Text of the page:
5. This October you star along with Amy Schumer, in Thank You For Your Service, a film which follows the story of men who have come back after tours in Afghanistan with PTSD. How did you prepare for your role of "Linda Sanders," an overworked Veterans Affair Counselor? How do you feeling working on film with such a serious subject matter changed you? The movie is based on a book (of the same name) by David Finkel and is a follow up to his other book, The Good Soldiers. So, to prepare I read the books and I spoke to some vets I knew in my own personal life specifically about their experience at the VA and with their own counselors. Jason Hall’s script is so beautiful and stays close to what David Finkel wrote so I felt I had so much source material to get lost in. It was really lovely to have those touchstones. As for how it changed me, it’s hard to say, because I’ve always been concerned about the welfare of our veterans. It’s a shame on our country how we treat our vets. The sheer will and bravery these soldiers have shown deserves a lot more than they get. Especially with this administration and it’s unhinged tweets isolating an entire sector of that group. I mean, it’s a deep shame we all carry. We can pretend it’s not there but we need to face it and do something about it.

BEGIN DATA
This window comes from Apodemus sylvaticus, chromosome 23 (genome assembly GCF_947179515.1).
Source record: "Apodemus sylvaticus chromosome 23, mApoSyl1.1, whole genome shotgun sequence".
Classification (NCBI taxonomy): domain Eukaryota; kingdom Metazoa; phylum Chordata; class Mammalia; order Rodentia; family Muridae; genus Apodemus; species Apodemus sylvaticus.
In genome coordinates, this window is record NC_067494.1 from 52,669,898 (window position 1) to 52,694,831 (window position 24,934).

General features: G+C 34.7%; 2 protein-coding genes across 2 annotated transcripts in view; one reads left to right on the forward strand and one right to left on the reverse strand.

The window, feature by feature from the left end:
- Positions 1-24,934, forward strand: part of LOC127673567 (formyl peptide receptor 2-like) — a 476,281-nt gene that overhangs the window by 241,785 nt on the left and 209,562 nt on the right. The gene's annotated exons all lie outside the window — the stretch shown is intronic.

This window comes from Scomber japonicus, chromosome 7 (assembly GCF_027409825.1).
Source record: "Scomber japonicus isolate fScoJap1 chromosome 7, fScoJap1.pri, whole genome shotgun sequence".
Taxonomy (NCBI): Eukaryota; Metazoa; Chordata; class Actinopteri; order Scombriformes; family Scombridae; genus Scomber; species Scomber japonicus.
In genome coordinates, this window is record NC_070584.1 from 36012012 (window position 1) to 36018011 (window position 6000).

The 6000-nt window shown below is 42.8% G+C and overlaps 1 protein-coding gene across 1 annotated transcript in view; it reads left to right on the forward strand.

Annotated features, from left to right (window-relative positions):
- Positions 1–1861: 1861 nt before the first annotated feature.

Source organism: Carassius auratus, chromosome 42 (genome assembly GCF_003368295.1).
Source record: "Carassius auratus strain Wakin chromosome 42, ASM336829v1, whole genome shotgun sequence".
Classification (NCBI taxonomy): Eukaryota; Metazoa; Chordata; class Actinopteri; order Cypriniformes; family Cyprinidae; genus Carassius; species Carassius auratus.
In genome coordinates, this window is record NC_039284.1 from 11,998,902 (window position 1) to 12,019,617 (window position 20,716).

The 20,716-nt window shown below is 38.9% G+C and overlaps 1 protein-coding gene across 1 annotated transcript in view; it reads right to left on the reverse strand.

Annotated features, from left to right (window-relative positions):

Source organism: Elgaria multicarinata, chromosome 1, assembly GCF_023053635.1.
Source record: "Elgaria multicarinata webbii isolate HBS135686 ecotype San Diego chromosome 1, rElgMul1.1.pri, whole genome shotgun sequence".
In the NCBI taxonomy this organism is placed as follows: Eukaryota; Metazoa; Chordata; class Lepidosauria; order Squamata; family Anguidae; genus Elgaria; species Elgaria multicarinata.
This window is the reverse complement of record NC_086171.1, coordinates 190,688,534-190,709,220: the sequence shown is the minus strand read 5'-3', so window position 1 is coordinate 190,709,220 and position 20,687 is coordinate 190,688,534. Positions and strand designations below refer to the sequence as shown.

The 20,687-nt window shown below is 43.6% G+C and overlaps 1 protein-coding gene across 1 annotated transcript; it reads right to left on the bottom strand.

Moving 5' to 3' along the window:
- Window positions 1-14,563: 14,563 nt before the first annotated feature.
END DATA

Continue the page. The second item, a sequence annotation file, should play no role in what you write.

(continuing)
Allison King in "Midnight Special"6. In the sci-fi drama Midnight Special, you played "Hannah," a cult survivor who lived each day to the fullest. What I want to know is in this post-election world where it looks like doomsday could be any day, how do you, Allison, live each day to the fullest? Wow good question! I definitely have had to limit my exposure to media since November. I get my news from only a few trusted sources so that I can stay informed and the rest I kind of block out. I also take action when it’s necessary so that I feel a part of this great democracy. Then there are two things that keep me happy. The first is paying attention to my body. I think as a woman we’re taught from an early age to be polite and be nice even in situations where we feel we’re in danger. This creates a disconnect of self to body so we begin to not trust our instincts and ourselves. I believe our body always knows the truth and so I try to stay connected. That means drinking water, exercise and rest. It also means taking time out and re-reading my favorite books, or listening to music that pleases me.